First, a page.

Robert Connelly (Cornell)

Tensegrities: Geometric Structures Suspended in Midair

Abstract for the Combinatorics and Geometry/Topology Seminars
2018 April 24

Suppose you have a finite collection of points in Euclidean space or the plane. Some pairs are connected by inextendible cables, others by incompressible struts, and some by fixed length bars. The artist Kenneth Snelson constructed several large structures, made of cables and bars, that hold their shape under tension, where the struts appear to be suspended in midair. Buckminster Fuller, the architect and inventor, called them "tensegrities" because of their "tensional integrity". But why do they hold their shape? There is a very simple principle using quadratic energy functions that provides the key to their stability. I will show a catalog of highly symmetric tensegrities, created with the help of a little bit of representation theory, as well as tangible models, where you can feel their rigidity first-hand.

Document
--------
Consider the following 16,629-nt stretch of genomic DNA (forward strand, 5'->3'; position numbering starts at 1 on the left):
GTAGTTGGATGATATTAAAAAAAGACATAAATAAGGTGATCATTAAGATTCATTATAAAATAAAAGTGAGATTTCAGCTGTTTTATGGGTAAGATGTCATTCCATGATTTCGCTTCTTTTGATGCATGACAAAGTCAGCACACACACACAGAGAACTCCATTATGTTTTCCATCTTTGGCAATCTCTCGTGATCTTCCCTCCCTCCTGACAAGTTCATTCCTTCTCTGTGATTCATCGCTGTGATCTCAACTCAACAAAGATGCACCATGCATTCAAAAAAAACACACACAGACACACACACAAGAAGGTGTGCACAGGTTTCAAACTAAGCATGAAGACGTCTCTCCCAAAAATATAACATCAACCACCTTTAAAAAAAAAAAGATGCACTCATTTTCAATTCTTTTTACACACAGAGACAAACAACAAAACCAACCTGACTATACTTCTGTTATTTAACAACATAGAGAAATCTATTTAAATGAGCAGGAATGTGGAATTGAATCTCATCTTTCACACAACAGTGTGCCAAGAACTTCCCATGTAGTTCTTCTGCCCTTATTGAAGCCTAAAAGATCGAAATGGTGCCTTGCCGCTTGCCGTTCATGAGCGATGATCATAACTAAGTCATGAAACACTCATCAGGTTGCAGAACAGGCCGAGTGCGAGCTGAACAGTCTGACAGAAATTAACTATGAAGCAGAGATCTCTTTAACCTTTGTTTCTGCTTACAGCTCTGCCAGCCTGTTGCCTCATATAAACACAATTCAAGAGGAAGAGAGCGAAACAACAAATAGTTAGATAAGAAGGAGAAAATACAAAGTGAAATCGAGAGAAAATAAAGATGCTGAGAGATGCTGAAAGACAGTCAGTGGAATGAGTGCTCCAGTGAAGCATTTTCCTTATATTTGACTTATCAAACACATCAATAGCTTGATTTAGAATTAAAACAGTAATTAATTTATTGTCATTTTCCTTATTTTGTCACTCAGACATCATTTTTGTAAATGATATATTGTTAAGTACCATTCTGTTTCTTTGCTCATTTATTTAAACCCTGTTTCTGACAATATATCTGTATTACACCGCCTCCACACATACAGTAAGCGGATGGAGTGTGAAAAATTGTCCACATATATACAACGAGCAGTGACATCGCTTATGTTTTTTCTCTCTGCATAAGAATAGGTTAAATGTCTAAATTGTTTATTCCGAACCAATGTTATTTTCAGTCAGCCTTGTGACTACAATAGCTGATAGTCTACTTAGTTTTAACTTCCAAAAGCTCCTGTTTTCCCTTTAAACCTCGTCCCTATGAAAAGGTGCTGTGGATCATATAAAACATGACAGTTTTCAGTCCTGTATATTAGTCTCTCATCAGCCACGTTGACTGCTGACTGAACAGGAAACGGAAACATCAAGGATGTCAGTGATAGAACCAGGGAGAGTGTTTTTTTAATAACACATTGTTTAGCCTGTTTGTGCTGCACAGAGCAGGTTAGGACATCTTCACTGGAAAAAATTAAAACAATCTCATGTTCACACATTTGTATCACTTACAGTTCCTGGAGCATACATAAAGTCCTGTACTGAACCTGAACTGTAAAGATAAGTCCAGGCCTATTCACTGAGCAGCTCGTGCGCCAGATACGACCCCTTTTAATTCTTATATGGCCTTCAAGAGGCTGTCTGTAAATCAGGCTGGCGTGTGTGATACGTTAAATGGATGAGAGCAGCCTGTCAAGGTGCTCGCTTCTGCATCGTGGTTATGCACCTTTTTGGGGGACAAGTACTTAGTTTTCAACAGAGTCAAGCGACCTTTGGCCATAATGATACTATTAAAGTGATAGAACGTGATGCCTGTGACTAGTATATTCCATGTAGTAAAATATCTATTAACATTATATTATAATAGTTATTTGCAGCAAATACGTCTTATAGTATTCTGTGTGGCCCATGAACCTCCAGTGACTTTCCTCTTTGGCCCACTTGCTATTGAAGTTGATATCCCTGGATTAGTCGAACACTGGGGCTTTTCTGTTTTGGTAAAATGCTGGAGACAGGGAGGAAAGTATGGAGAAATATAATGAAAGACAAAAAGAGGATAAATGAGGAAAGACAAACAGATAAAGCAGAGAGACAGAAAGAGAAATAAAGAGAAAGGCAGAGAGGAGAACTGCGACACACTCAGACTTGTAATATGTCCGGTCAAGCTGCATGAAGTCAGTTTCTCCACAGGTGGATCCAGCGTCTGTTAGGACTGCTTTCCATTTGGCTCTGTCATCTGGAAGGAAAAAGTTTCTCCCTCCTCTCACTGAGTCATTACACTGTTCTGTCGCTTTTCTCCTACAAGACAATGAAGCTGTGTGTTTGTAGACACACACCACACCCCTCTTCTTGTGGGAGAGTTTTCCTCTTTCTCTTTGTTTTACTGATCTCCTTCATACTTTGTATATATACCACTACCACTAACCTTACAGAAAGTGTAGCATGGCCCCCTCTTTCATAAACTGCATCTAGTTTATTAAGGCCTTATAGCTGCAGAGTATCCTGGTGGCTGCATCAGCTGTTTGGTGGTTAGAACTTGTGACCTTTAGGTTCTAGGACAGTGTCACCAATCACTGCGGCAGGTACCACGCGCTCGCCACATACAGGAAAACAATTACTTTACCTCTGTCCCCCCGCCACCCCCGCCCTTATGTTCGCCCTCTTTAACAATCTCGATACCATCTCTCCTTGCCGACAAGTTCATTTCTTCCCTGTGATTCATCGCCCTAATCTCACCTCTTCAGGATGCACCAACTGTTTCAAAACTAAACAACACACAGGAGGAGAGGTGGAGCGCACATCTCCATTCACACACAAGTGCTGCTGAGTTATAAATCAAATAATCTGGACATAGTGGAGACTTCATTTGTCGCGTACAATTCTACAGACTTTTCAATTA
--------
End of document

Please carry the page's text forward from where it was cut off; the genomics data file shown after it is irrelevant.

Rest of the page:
To the Combinatorics Seminar Web page.